Climate change is sweeping the lake of oxygen around the world. Oxygen levels in most of the world’s richest freshwater lakes have plummeted in recent decades, and even faster than the “shocking” drop seen in planetary oceans. While reporting their study in the journal Nature this week, an international team of scientists led by the Rensselaer Polytechnic Institute looked at more than 45,000 dissolved oxygen and temperature profiles collected from about 400 lakes around the world since 1941, most of them found in temperate regions.
The dissolved oxygen in this freshwater environment has decreased by 5.5 percent on the surface and 18.6 percent in deep water since 1980, about two to nine times more than in the oceans. Kevin Rose, study author and professor at Rensselaer Polytechnic Institute, said in a statement, “All complex life depends on oxygen. It is a support system for aquatic food nets. And when you start to lose oxygen, your species may lose it.” Oxygen depletion is drive by physics. In surface water, the concentration of dissolved oxygen decreased by 0.11 mg per liter over the decade as surface water temperatures increased by 0.38°C (0.68°F) over the decade.
Rose explained, “The amount of oxygen saturated or the amount of water that water can hold decreases with increasing temperature. That’s a known physical relationship and it explains most of the surface oxygen trends we see.” Further down, warmer temperatures cause stronger stratification between the water layers, so that more oxygenated surface layers cannot replenish the deeper layers. Further down, warmer temperatures cause stronger stratification between water layers, so that more oxygenated surface layers cannot replenish deeper layers.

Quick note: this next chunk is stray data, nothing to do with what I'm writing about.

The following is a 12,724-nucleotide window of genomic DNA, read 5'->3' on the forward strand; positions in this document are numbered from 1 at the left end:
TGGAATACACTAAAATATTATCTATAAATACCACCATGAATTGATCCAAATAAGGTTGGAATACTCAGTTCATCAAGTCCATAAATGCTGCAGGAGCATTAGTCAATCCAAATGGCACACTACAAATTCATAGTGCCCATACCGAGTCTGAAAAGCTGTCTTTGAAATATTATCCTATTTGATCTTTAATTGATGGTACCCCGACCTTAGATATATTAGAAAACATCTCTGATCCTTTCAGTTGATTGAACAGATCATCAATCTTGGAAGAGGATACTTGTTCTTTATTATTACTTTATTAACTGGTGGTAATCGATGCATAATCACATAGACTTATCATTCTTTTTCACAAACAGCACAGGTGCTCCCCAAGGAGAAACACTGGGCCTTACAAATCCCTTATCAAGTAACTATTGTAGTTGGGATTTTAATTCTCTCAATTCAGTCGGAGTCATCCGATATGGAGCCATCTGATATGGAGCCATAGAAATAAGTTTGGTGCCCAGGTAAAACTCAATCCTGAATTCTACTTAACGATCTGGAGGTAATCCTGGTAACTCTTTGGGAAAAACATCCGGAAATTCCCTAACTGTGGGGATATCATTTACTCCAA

As the authors of the study explained, these lakes were more likely to pollute with nutrient-rich runoff from agriculture. Combined with warmer temperatures they felt an explosion of cyanobacteria, which pumps oxygen through photosynthesis. Although and large lakes have a worrying drop in oxygen levels. This is bad news for fish and bad news for us. First, biodiversity is likely to affect due to its dependence on oxygen. Second, oxygen mediates many more aspects of water quality such as microbial growth that can affect our drinking water supply.
On top of that, a decrease in oxygen levels can lead to bacteria thriving in an environment without oxygen. Many of these bacteria produce the powerful greenhouse gas methane, which in turn contributes to further climate change.